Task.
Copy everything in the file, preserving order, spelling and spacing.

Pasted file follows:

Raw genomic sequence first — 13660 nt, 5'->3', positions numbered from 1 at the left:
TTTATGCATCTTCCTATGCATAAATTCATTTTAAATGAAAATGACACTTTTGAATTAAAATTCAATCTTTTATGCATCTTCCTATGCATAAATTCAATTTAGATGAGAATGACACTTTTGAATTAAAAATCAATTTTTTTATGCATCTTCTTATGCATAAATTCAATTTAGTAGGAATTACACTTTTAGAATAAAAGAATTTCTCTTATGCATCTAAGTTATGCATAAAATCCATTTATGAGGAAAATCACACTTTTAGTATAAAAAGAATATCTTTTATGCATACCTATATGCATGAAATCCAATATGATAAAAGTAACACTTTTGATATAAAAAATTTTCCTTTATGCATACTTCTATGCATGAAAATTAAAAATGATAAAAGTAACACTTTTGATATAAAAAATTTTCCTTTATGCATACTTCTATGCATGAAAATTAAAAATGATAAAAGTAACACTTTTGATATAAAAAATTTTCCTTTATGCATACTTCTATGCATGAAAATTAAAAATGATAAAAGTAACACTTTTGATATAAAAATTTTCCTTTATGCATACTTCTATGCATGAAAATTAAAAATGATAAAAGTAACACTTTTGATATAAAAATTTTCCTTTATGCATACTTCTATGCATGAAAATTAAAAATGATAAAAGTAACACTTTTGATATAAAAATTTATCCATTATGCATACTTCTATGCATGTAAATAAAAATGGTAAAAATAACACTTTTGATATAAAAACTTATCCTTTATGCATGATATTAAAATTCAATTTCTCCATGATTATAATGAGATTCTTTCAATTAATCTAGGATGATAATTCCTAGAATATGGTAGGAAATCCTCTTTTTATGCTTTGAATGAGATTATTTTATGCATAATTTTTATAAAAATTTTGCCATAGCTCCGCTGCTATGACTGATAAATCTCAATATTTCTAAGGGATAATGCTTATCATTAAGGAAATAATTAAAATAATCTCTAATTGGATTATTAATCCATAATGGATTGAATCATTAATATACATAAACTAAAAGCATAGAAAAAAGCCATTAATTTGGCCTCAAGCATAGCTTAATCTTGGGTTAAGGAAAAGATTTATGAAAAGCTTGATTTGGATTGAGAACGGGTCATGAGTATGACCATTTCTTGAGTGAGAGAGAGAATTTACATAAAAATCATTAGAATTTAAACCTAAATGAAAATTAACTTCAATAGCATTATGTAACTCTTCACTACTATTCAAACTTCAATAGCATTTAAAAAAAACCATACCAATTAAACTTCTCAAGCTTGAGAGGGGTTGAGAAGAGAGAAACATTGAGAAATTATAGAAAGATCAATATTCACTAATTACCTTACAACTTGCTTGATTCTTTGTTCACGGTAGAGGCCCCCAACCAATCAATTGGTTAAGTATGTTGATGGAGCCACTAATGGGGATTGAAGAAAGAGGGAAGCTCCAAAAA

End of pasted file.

Raw genomic sequence first — 13660 nt, 5'->3', positions numbered from 1 at the left:
TTTATGCATCTTCCTATGCATAAATTCATTTTAAATGAAAATGACACTTTTGAATTAAAATTCAATCTTTTATGCATCTTCCTATGCATAAATTCAATTTAGATGAGAATGACACTTTTGAATTAAAAATCAATTTTTTTATGCATCTTCTTATGCATAAATTCAATTTAGTAGGAATTACACTTTTAGAATAAAAGAATTTCTCTTATGCATCTAAGTTATGCATAAAATCCATTTATGAGGAAAATCACACTTTTAGTATAAAAAGAATATCTTTTATGCATACCTATATGCATGAAATCCAATATGATAAAAGTAACACTTTTGATATAAAAAATTTTCCTTTATGCATACTTCTATGCATGAAAATTAAAAATGATAAAAGTAACACTTTTGATATAAAAAATTTTCCTTTATGCATACTTCTATGCATGAAAATTAAAAATGATAAAAGTAACACTTTTGATATAAAAAATTTTCCTTTATGCATACTTCTATGCATGAAAATTAAAAATGATAAAAGTAACACTTTTGATATAAAAATTTTCCTTTATGCATACTTCTATGCATGAAAATTAAAAATGATAAAAGTAACACTTTTGATATAAAAATTTTCCTTTATGCATACTTCTATGCATGAAAATTAAAAATGATAAAAGTAACACTTTTGATATAAAAATTTATCCATTATGCATACTTCTATGCATGTAAATAAAAATGGTAAAAATAACACTTTTGATATAAAAACTTATCCTTTATGCATGATATTAAAATTCAATTTCTCCATGATTATAATGAGATTCTTTCAATTAATCTAGGATGATAATTCCTAGAATATGGTAGGAAATCCTCTTTTTATGCTTTGAATGAGATTATTTTATGCATAATTTTTATAAAAATTTTGCCATAGCTCCGCTGCTATGACTGATAAATCTCAATATTTCTAAGGGATAATGCTTATCATTAAGGAAATAATTAAAATAATCTCTAATTGGATTATTAATCCATAATGGATTGAATCATTAATATACATAAACTAAAAGCATAGAAAAAAGCCATTAATTTGGCCTCAAGCATAGCTTAATCTTGGGTTAAGGAAAAGATTTATGAAAAGCTTGATTTGGATTGAGAACGGGTCATGAGTATGACCATTTCTTGAGTGAGAGAGAGAATTTACATAAAAATCATTAGAATTTAAACCTAAATGAAAATTAACTTCAATAGCATTATGTAACTCTTCACTACTATTCAAACTTCAATAGCATTTAAAAAAAACCATACCAATTAAACTTCTCAAGCTTGAGAGGGGTTGAGAAGAGAGAAACATTGAGAAATTATAGAAAGATCAATATTCACTAATTACCTTACAACTTGCTTGATTCTTTGTTCACGGTAGAGGCCCCCAACCAATCAATTGGTTAAGTATGTTGATGGAGCCACTAATGGGGATTGAAGAAAGAGGGAAGCTCCAAAAA